5.
Int J Clin Pract ; : e13977, 2020 Dec 28.
Artigo em Inglês | MEDLINE | ID: mdl-33369808

RESUMO

AIMS: To evaluate the diagnostic yield of investigations performed on patients with a history of urinary tract infections (UTI). METHODS: A retrospective review was conducted on patients who underwent cystoscopy and imaging for a history of UTI between 2014 and 2019 in a single UK teaching hospital. Data were collected on demographics, cystoscopy and radiological findings requiring further management. The cohort was stratified by age, gender and a confirmed history of recurrent UTI (rUTI). The subsequent algorithm was re-tested in a second cohort to validate its use. RESULTS: Seven hundred patients were included in the primary analysis-427 female and 273 males. Three hundred and thirty-one met the criteria of rUTI. The median age was 64 years (18-97). Imaging abnormalities were equally frequent in men 6.3% (15/241) and women 8% (30/380) and the majority noted in patients aged ≥55 years, 30/45 (66.7%). Amongst those who did not meet the definition of rUTI, abnormal imaging was identified in 5%-7% regardless of age group and gender. Cystoscopy abnormalities (n = 24) were twice more likely in males, 5.5%(15/273) than females, 2%(9/427). About 88%(21/24) were identified in patients ≥55 years. There were no positive findings in women <55 years. Applying baseline imaging but confining cystoscopy to those aged ≥55 years and men with a confirmed history of rUTI would have saved 44% of procedures, missed no abnormalities with an overall diagnosis detection rate of 9.8% (69/700). This algorithm was validated in a separate cohort of 63 patients; applying it would have saved 46% (29/63) of cystoscopies with a positive diagnostic rate of 9.5% and no missed findings. CONCLUSION: To our knowledge this is one of the largest studies reporting the outcomes of investigations for UTI and rUTI. Our result suggests that imaging is a useful baseline assessment, but cystoscopy should be limited to specific subgroups. We propose and validate a simple decision algorithm to manage investigations for referrals for UTI in secondary care.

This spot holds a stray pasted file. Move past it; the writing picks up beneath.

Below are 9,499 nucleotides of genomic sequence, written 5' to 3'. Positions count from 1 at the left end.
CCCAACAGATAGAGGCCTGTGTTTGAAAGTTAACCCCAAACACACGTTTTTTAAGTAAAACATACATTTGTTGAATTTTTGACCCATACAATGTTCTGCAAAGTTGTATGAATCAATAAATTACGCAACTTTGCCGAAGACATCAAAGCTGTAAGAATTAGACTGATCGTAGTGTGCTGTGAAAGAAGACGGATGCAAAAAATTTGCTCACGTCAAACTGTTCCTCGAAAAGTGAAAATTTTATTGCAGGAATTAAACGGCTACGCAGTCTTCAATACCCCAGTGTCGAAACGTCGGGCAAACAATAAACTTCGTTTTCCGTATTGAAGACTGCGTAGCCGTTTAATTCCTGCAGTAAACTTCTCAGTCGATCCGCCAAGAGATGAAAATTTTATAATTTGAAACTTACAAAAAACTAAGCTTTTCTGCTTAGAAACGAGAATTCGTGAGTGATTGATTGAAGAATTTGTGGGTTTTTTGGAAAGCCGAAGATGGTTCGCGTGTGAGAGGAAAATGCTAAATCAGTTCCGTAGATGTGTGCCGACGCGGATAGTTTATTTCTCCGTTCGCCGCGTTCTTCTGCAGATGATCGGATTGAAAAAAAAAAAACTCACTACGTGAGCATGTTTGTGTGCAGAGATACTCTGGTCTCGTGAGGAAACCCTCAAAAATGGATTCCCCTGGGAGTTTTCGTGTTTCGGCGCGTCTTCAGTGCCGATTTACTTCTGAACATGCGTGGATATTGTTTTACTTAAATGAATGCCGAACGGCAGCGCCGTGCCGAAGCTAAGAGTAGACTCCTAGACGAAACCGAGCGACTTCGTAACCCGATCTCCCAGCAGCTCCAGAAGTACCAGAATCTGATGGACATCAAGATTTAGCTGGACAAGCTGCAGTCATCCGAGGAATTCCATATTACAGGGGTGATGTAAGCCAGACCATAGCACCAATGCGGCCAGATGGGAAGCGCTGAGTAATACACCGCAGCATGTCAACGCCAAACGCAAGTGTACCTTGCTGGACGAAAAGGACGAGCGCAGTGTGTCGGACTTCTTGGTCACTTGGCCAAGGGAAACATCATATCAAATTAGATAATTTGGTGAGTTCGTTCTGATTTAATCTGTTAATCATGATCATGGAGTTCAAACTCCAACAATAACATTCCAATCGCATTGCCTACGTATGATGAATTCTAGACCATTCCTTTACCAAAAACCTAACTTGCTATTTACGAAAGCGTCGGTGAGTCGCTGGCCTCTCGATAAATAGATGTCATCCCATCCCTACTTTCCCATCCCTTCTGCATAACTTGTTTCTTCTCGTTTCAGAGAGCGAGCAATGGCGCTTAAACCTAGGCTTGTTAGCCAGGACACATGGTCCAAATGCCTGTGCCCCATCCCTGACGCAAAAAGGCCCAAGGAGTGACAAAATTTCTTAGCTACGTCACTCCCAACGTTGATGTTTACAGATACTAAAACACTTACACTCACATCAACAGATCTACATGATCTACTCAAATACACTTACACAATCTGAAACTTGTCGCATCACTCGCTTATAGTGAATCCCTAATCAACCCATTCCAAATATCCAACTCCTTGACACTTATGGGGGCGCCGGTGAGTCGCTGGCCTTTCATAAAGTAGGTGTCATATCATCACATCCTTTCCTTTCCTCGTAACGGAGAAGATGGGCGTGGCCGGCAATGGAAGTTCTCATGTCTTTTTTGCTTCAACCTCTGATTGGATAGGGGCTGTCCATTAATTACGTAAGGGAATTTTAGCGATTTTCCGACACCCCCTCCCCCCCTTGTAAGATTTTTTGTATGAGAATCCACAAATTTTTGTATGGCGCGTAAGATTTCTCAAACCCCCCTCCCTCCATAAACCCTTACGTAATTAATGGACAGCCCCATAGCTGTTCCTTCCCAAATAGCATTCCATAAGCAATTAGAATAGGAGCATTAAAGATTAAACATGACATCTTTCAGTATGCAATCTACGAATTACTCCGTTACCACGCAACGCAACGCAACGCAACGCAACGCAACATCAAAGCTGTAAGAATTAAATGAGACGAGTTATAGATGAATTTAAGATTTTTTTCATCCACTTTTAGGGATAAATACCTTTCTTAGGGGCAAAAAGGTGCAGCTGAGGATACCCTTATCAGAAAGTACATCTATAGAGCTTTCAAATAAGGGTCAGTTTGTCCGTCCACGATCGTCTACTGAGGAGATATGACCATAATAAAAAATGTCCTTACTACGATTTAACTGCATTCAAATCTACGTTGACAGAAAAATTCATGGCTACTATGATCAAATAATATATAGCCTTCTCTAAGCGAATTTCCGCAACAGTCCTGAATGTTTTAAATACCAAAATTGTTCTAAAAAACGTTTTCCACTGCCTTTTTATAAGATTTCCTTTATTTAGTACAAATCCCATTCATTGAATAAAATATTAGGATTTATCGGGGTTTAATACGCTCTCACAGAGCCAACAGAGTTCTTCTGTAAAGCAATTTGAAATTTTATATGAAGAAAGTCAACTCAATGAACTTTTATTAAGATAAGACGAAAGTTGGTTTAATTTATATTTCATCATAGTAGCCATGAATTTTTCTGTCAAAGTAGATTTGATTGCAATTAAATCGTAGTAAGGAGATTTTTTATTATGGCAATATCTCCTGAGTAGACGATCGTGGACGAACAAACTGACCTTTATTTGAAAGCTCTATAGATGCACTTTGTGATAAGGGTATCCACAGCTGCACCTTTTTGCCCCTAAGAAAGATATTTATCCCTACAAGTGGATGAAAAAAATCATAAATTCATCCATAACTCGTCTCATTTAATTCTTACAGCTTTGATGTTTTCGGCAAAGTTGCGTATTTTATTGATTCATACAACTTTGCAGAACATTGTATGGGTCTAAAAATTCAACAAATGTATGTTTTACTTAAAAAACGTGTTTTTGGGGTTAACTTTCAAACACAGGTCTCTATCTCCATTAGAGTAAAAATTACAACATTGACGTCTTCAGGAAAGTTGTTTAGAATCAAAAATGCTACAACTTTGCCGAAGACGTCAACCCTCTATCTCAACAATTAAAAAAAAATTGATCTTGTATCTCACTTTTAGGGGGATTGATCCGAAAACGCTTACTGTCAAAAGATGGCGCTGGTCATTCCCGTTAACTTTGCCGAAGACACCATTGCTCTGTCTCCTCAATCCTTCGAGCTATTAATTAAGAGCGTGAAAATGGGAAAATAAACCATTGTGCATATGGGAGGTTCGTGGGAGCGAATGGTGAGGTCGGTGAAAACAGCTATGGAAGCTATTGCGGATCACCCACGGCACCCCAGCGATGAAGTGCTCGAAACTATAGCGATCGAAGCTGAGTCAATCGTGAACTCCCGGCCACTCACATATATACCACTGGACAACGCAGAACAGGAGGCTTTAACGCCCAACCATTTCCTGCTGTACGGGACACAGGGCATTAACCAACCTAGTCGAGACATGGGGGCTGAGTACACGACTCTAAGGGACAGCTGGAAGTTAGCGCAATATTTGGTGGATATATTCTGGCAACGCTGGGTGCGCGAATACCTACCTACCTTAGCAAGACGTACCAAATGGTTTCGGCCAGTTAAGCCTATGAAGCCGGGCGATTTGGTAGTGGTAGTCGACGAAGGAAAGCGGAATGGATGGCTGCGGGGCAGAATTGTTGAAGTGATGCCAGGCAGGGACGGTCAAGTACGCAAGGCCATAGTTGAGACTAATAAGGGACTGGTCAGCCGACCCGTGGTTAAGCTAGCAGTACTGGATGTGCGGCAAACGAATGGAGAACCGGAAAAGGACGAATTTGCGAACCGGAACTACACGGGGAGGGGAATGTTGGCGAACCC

6.
Eur Radiol ; 2020 Nov 16.
Artigo em Inglês | MEDLINE | ID: mdl-33196886

RESUMO

OBJECTIVES: To assess the predictive value and correlation to pathological progression of the Prostate Cancer Radiological Estimation of Change in Sequential Evaluation (PRECISE) scoring system in the follow-up of prostate cancer (PCa) patients on active surveillance (AS). METHODS: A total of 295 men enrolled on an AS programme between 2011 and 2018 were included. Baseline multiparametric magnetic resonance imaging (mpMRI) was performed at AS entry to guide biopsy. The follow-up mpMRI studies were prospectively reported by two sub-specialist uroradiologists with 10 years and 13 years of experience. PRECISE scores were dichotomized at the cut-off value of 4, and the sensitivity, specificity, positive predictive value and negative predictive value were calculated. Diagnostic performance was further quantified by using area under the receiver operating curve (AUC) which was based on the results of targeted MRI-US fusion biopsy. Univariate analysis using Cox regression was performed to assess which baseline clinical and mpMRI parameters were related to disease progression on AS. RESULTS: Progression rate of the cohort was 13.9% (41/295) over a median follow-up of 52 months. With a cut-off value of category ≥ 4, the PRECISE scoring system showed sensitivity, specificity, PPV and NPV for predicting progression on AS of 0.76, 0.89, 0.52 and 0.96, respectively. The AUC was 0.82 (95% CI = 0.74-0.90). Prostate-specific antigen density (PSA-D), Likert lesion score and index lesion size were the only significant baseline predictors of progression (each p < 0.05). CONCLUSION: The PRECISE scoring system showed good overall performance, and the high NPV may help limit the number of follow-up biopsies required in patients on AS. KEY POINTS: • PRECISE scores 1-3 have high NPV which could reduce the need for re-biopsy during active surveillance. • PRECISE scores 4-5 have moderate PPV and should trigger either close monitoring or re-biopsy. • Three baseline predictors (PSA density, lesion size and Likert score) have a significant impact on the progression-free survival (PFS) time.